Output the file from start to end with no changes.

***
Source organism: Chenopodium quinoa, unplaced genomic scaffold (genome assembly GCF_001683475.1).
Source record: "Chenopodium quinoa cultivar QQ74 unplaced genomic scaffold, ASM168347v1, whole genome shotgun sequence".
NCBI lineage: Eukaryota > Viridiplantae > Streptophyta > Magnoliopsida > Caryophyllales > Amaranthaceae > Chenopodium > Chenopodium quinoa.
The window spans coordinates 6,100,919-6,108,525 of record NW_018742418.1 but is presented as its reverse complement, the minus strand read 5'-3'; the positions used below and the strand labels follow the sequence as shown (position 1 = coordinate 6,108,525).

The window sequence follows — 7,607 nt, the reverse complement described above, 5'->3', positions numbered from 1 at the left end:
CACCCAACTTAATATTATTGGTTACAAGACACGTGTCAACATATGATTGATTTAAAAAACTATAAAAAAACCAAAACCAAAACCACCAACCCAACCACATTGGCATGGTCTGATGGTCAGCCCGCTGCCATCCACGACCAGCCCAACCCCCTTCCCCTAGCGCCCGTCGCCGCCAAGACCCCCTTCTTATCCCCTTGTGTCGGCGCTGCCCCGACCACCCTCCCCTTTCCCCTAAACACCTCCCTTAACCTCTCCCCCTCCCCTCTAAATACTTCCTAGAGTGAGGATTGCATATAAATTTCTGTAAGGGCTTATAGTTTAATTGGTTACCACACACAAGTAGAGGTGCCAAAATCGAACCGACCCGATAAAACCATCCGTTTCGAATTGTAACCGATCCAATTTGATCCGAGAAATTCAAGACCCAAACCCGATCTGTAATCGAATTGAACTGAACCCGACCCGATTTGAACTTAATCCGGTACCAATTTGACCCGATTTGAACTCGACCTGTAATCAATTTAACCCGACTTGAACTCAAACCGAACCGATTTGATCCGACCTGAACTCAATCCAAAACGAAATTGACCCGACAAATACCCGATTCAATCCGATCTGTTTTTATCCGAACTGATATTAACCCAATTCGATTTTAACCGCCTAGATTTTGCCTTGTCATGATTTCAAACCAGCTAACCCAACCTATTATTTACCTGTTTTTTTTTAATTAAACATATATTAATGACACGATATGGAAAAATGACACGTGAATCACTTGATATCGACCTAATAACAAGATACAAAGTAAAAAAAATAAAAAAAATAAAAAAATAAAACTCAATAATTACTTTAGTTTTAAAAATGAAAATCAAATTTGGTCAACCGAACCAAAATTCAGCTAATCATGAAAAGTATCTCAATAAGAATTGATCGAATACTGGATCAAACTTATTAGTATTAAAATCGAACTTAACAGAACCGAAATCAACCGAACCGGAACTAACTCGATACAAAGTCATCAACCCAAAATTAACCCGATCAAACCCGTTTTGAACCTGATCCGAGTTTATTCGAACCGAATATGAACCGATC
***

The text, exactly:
Source organism: Chenopodium quinoa, unplaced genomic scaffold (genome assembly GCF_001683475.1).
Source record: "Chenopodium quinoa cultivar QQ74 unplaced genomic scaffold, ASM168347v1, whole genome shotgun sequence".
NCBI lineage: Eukaryota > Viridiplantae > Streptophyta > Magnoliopsida > Caryophyllales > Amaranthaceae > Chenopodium > Chenopodium quinoa.
The window spans coordinates 6,100,919-6,108,525 of record NW_018742418.1 but is presented as its reverse complement, the minus strand read 5'-3'; the positions used below and the strand labels follow the sequence as shown (position 1 = coordinate 6,108,525).

The window sequence follows — 7,607 nt, the reverse complement described above, 5'->3', positions numbered from 1 at the left end:
CACCCAACTTAATATTATTGGTTACAAGACACGTGTCAACATATGATTGATTTAAAAAACTATAAAAAAACCAAAACCAAAACCACCAACCCAACCACATTGGCATGGTCTGATGGTCAGCCCGCTGCCATCCACGACCAGCCCAACCCCCTTCCCCTAGCGCCCGTCGCCGCCAAGACCCCCTTCTTATCCCCTTGTGTCGGCGCTGCCCCGACCACCCTCCCCTTTCCCCTAAACACCTCCCTTAACCTCTCCCCCTCCCCTCTAAATACTTCCTAGAGTGAGGATTGCATATAAATTTCTGTAAGGGCTTATAGTTTAATTGGTTACCACACACAAGTAGAGGTGCCAAAATCGAACCGACCCGATAAAACCATCCGTTTCGAATTGTAACCGATCCAATTTGATCCGAGAAATTCAAGACCCAAACCCGATCTGTAATCGAATTGAACTGAACCCGACCCGATTTGAACTTAATCCGGTACCAATTTGACCCGATTTGAACTCGACCTGTAATCAATTTAACCCGACTTGAACTCAAACCGAACCGATTTGATCCGACCTGAACTCAATCCAAAACGAAATTGACCCGACAAATACCCGATTCAATCCGATCTGTTTTTATCCGAACTGATATTAACCCAATTCGATTTTAACCGCCTAGATTTTGCCTTGTCATGATTTCAAACCAGCTAACCCAACCTATTATTTACCTGTTTTTTTTTAATTAAACATATATTAATGACACGATATGGAAAAATGACACGTGAATCACTTGATATCGACCTAATAACAAGATACAAAGTAAAAAAAATAAAAAAAATAAAAAAATAAAACTCAATAATTACTTTAGTTTTAAAAATGAAAATCAAATTTGGTCAACCGAACCAAAATTCAGCTAATCATGAAAAGTATCTCAATAAGAATTGATCGAATACTGGATCAAACTTATTAGTATTAAAATCGAACTTAACAGAACCGAAATCAACCGAACCGGAACTAACTCGATACAAAGTCATCAACCCAAAATTAACCCGATCAAACCCGTTTTGAACCTGATCCGAGTTTATTCGAACCGAATATGAACCGATC